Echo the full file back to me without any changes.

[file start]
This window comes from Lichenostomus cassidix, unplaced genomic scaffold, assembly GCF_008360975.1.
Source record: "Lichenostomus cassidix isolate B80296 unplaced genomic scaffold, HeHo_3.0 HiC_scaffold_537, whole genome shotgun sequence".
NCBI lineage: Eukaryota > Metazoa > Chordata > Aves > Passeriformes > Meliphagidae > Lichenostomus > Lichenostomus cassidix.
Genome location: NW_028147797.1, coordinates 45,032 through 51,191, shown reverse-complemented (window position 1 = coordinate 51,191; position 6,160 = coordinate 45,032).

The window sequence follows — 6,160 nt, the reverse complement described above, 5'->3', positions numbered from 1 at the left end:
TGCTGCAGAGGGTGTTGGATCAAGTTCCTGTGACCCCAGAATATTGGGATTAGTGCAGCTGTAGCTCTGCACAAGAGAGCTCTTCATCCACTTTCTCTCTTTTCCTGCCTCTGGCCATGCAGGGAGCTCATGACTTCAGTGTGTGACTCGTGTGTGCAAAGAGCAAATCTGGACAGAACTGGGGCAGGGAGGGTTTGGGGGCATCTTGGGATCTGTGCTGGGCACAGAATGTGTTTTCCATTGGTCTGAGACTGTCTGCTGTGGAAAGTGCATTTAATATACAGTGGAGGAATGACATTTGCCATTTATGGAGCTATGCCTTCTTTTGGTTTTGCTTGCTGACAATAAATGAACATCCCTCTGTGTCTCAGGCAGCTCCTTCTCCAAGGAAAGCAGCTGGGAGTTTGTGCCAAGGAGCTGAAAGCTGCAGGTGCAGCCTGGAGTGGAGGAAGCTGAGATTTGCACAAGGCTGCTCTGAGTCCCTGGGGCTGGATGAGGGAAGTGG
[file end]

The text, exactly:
This window comes from Lichenostomus cassidix, unplaced genomic scaffold, assembly GCF_008360975.1.
Source record: "Lichenostomus cassidix isolate B80296 unplaced genomic scaffold, HeHo_3.0 HiC_scaffold_537, whole genome shotgun sequence".
NCBI lineage: Eukaryota > Metazoa > Chordata > Aves > Passeriformes > Meliphagidae > Lichenostomus > Lichenostomus cassidix.
Genome location: NW_028147797.1, coordinates 45,032 through 51,191, shown reverse-complemented (window position 1 = coordinate 51,191; position 6,160 = coordinate 45,032).

The window sequence follows — 6,160 nt, the reverse complement described above, 5'->3', positions numbered from 1 at the left end:
TGCTGCAGAGGGTGTTGGATCAAGTTCCTGTGACCCCAGAATATTGGGATTAGTGCAGCTGTAGCTCTGCACAAGAGAGCTCTTCATCCACTTTCTCTCTTTTCCTGCCTCTGGCCATGCAGGGAGCTCATGACTTCAGTGTGTGACTCGTGTGTGCAAAGAGCAAATCTGGACAGAACTGGGGCAGGGAGGGTTTGGGGGCATCTTGGGATCTGTGCTGGGCACAGAATGTGTTTTCCATTGGTCTGAGACTGTCTGCTGTGGAAAGTGCATTTAATATACAGTGGAGGAATGACATTTGCCATTTATGGAGCTATGCCTTCTTTTGGTTTTGCTTGCTGACAATAAATGAACATCCCTCTGTGTCTCAGGCAGCTCCTTCTCCAAGGAAAGCAGCTGGGAGTTTGTGCCAAGGAGCTGAAAGCTGCAGGTGCAGCCTGGAGTGGAGGAAGCTGAGATTTGCACAAGGCTGCTCTGAGTCCCTGGGGCTGGATGAGGGAAGTGG